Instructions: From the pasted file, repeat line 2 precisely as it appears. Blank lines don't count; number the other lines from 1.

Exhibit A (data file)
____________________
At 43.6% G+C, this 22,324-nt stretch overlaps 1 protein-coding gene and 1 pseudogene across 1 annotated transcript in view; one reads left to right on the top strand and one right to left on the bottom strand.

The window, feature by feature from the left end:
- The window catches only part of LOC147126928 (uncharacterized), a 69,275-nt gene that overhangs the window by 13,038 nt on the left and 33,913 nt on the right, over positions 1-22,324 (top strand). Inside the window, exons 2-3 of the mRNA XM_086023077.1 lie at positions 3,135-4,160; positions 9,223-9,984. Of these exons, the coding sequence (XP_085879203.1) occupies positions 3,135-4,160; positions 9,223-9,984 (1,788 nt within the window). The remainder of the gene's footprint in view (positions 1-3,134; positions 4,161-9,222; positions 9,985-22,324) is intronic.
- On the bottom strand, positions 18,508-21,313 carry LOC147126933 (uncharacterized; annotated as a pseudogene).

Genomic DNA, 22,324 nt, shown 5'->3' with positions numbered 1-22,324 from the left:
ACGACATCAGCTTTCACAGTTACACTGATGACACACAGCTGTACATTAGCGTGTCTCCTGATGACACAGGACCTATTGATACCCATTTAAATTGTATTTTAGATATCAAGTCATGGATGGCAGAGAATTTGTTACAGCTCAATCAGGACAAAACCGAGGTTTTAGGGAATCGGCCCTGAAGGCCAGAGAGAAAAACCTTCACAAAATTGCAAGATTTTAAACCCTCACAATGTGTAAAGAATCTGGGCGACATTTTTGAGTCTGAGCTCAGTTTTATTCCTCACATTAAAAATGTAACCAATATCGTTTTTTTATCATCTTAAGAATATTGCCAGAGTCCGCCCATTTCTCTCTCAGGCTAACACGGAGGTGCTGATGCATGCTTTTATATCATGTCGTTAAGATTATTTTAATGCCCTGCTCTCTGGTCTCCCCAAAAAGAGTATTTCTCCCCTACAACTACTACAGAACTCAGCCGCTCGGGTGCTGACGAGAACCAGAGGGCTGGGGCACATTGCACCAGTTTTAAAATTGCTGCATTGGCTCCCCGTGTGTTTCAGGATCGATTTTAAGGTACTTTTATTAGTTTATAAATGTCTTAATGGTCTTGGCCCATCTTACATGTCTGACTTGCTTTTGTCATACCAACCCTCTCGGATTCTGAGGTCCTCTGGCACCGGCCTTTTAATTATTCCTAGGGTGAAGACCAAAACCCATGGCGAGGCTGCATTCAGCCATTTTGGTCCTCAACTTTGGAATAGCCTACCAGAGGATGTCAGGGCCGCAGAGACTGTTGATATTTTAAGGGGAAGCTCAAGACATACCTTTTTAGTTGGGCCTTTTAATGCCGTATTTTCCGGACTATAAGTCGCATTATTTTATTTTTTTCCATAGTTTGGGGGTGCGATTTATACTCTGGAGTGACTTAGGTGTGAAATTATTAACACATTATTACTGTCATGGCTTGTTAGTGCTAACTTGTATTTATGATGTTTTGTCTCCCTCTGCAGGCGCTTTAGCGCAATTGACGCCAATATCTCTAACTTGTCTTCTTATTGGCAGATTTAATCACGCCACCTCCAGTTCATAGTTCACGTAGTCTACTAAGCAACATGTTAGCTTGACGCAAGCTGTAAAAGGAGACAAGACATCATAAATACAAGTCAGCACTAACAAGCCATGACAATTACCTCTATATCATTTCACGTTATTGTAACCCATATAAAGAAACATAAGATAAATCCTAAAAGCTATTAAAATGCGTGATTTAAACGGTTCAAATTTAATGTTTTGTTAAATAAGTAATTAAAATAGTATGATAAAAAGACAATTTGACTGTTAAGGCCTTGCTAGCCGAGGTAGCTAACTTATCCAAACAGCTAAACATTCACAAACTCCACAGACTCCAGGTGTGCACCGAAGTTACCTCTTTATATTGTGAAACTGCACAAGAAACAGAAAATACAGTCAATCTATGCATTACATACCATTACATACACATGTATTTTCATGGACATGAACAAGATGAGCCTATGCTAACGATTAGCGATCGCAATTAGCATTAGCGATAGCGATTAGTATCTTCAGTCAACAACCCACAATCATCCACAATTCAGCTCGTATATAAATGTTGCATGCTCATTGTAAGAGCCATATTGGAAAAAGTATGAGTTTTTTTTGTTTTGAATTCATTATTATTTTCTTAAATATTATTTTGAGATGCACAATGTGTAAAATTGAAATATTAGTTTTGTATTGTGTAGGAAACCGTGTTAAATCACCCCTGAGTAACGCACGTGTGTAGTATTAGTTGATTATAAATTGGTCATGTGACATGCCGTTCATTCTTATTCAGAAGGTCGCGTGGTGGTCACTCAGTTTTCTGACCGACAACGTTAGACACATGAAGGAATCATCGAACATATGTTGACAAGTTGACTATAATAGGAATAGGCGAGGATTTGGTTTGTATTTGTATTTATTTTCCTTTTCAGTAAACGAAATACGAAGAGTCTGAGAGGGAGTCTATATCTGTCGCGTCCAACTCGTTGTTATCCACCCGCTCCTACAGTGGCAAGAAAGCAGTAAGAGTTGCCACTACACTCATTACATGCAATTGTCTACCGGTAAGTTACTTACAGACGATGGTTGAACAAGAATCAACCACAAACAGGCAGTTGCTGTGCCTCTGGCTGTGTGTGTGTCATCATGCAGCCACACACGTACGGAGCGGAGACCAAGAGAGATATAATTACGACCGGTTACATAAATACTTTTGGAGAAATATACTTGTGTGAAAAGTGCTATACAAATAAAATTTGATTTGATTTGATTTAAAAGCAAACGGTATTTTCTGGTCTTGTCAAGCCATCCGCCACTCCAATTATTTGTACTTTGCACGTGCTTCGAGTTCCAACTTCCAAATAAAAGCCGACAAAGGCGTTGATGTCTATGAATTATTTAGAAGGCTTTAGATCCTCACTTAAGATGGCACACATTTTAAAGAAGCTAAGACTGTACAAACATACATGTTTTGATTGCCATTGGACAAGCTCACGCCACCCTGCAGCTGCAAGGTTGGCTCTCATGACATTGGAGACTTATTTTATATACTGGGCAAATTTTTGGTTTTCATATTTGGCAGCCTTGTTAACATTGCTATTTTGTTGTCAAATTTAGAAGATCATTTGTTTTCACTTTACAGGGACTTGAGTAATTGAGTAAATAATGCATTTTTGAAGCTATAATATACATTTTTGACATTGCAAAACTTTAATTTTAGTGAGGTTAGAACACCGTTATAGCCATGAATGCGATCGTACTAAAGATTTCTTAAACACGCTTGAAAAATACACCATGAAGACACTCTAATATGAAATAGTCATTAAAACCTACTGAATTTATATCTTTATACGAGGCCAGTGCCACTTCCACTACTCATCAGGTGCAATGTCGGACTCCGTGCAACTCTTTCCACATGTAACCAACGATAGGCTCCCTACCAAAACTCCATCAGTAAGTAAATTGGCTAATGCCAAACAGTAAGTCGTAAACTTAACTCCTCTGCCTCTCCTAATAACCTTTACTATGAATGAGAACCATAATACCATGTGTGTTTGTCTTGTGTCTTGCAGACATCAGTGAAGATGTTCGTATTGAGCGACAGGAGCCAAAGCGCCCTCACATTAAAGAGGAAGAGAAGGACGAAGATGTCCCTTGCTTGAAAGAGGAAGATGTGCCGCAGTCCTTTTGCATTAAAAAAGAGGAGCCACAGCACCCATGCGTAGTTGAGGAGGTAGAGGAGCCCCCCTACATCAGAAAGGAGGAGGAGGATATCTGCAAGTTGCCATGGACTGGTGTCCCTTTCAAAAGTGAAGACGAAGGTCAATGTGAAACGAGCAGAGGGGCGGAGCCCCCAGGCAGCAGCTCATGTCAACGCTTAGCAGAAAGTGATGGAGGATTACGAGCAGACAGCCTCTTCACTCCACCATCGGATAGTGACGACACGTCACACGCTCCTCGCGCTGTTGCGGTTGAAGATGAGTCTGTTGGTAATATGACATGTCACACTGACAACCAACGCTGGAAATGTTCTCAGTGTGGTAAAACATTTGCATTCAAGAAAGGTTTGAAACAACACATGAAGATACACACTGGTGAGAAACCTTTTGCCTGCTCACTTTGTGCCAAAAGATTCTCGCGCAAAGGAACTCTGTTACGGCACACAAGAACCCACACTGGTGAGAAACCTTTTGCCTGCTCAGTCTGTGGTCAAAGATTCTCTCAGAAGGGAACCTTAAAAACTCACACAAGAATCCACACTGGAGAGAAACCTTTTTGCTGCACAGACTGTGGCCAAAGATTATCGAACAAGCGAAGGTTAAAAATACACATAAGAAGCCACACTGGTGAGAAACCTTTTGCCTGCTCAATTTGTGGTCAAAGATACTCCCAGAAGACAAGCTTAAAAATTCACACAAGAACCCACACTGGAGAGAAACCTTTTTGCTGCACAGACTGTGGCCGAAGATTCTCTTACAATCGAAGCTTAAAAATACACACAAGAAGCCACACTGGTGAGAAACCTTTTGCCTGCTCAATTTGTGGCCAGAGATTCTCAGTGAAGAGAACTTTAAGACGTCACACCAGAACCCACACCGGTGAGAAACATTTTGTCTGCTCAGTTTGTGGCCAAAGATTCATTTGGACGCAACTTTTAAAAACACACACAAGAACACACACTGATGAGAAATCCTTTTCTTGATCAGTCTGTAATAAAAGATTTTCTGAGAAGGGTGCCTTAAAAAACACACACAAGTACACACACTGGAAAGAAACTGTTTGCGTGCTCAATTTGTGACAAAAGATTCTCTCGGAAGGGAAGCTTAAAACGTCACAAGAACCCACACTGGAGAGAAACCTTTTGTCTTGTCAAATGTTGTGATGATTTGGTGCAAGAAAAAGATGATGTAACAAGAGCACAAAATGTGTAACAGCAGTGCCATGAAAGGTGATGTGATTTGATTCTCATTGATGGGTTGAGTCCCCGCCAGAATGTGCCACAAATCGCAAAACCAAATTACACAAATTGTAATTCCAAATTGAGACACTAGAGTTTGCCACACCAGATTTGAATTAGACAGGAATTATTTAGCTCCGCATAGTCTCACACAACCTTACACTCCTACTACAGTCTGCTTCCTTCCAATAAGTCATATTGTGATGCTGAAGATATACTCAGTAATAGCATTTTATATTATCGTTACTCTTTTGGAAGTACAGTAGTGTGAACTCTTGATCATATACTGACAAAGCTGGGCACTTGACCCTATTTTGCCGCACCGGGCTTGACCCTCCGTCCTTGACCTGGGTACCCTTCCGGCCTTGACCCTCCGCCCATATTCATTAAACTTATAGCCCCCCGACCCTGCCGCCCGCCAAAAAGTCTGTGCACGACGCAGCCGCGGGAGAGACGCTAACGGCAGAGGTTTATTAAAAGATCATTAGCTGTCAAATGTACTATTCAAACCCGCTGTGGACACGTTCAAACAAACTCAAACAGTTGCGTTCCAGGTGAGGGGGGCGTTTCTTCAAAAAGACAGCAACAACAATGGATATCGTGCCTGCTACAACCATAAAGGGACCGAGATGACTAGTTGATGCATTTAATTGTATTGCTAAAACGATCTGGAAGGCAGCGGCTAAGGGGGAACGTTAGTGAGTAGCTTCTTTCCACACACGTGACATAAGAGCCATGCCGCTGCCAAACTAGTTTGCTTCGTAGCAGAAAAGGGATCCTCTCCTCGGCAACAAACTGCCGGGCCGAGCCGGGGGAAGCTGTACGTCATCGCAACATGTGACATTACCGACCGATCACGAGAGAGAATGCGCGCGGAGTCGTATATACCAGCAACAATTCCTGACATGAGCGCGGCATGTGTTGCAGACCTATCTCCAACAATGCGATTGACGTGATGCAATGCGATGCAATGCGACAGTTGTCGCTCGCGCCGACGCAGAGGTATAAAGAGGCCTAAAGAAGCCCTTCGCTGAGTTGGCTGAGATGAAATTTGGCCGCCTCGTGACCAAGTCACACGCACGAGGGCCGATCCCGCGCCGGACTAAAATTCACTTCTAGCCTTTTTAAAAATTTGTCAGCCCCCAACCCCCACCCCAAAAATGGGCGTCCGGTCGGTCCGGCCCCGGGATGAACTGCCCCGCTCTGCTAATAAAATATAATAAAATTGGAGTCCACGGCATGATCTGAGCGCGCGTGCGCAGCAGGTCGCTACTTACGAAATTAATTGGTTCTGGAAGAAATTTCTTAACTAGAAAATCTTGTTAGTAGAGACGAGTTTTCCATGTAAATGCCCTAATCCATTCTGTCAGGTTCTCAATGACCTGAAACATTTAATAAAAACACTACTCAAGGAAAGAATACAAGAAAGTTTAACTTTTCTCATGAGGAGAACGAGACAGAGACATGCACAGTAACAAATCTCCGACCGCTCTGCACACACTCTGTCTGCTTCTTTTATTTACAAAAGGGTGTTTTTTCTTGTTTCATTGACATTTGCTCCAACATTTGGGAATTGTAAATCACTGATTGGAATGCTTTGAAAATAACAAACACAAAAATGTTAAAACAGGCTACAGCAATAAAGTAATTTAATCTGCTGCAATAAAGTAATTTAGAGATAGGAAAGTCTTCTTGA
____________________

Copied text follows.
The window, feature by feature from the left end: